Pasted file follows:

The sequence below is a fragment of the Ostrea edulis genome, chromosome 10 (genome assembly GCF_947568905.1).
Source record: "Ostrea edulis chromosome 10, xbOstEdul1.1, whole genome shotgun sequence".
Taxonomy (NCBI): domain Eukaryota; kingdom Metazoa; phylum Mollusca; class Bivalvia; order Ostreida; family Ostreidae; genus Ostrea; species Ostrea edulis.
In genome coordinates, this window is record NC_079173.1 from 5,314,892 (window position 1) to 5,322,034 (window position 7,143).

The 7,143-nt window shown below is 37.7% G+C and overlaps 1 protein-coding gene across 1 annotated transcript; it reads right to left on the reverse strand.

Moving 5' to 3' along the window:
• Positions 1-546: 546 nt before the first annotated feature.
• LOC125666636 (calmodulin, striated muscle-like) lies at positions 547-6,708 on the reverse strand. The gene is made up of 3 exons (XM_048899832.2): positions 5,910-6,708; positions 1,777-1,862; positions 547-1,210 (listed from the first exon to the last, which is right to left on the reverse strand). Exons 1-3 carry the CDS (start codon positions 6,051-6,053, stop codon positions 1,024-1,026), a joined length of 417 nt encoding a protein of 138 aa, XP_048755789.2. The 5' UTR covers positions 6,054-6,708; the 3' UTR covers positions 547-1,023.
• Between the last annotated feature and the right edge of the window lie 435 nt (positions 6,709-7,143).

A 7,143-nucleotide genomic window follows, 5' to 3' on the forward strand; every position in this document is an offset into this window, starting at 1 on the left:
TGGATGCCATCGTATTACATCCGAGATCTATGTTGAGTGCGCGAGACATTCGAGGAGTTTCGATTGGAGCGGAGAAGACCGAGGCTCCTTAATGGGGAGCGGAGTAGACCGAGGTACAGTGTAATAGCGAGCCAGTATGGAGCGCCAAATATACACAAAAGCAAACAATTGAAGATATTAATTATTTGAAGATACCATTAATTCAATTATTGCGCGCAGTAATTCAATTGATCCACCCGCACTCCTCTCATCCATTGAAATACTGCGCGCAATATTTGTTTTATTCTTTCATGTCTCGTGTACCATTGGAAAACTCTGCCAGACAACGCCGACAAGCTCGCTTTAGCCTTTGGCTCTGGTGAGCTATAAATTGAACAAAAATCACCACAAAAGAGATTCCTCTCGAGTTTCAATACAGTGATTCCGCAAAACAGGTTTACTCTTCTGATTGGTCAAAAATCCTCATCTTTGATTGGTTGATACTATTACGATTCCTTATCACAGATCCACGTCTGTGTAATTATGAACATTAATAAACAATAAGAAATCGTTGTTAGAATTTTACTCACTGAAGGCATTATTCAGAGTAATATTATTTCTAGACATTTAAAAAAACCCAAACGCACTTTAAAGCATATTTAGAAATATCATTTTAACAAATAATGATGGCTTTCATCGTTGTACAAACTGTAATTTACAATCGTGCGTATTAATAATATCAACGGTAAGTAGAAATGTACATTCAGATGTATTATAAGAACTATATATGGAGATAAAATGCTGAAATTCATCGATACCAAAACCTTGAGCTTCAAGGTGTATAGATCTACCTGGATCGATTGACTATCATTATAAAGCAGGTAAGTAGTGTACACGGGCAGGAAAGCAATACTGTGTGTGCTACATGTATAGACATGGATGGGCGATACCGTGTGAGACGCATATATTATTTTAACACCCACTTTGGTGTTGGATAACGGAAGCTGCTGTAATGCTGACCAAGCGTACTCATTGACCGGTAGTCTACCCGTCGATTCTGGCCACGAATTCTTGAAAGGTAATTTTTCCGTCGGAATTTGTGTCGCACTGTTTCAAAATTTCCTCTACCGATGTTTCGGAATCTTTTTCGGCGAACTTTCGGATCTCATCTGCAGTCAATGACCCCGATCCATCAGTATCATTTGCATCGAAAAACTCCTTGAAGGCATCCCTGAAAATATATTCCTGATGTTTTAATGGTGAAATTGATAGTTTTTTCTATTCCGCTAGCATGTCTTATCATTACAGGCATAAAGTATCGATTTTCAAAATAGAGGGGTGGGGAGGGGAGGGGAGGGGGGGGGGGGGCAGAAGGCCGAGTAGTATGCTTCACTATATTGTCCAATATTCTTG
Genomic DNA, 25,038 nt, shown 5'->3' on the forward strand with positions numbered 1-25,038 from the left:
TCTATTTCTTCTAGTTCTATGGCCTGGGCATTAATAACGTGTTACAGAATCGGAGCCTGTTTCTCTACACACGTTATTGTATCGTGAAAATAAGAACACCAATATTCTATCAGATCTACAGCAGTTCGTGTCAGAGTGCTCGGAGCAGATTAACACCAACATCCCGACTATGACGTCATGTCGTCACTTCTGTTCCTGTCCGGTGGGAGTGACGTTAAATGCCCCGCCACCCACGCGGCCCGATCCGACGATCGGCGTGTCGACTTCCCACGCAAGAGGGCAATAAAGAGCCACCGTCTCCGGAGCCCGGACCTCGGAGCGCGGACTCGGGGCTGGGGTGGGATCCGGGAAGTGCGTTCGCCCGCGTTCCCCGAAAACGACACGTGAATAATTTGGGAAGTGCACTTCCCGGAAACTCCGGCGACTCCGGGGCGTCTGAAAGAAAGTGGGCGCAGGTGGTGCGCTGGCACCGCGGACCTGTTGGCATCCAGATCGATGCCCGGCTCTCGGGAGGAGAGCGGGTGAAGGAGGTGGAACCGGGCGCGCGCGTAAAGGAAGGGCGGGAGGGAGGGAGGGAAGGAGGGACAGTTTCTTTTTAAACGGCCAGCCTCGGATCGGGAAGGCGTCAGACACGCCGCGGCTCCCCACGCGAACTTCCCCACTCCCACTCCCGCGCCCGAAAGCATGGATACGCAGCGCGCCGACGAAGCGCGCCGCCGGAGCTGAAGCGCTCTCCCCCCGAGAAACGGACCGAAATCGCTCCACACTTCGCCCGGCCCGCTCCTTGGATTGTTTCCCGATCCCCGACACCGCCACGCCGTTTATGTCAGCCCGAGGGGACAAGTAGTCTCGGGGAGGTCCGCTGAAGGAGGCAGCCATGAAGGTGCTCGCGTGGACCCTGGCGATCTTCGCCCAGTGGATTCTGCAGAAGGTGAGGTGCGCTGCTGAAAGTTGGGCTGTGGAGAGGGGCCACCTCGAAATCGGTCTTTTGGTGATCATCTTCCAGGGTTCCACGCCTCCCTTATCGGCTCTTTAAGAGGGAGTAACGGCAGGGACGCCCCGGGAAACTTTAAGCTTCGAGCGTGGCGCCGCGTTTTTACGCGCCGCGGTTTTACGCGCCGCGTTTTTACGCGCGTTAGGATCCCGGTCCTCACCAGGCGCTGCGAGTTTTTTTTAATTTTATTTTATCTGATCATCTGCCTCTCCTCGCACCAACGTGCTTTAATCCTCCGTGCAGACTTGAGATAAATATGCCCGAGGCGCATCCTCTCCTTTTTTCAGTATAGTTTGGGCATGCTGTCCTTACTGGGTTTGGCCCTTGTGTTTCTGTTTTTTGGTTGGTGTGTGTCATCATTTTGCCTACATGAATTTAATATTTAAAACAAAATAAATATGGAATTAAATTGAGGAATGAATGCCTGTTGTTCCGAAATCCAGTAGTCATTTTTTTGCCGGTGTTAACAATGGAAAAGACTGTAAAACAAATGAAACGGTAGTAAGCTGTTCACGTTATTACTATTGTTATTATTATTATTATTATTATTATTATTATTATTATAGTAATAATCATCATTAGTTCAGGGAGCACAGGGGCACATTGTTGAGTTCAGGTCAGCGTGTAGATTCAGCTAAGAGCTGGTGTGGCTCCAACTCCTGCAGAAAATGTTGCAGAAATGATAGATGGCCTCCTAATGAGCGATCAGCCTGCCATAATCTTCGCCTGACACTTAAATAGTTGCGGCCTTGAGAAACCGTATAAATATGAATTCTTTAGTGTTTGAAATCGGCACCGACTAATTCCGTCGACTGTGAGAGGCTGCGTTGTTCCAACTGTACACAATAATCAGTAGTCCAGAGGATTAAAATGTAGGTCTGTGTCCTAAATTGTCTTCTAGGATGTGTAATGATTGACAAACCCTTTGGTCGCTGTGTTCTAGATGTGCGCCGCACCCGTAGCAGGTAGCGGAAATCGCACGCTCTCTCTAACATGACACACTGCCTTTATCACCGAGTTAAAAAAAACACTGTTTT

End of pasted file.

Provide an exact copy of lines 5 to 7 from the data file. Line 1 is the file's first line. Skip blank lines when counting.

The 7,143-nt window shown below is 37.7% G+C and overlaps 1 protein-coding gene across 1 annotated transcript; it reads right to left on the reverse strand.

Moving 5' to 3' along the window:
• Positions 1-546: 546 nt before the first annotated feature.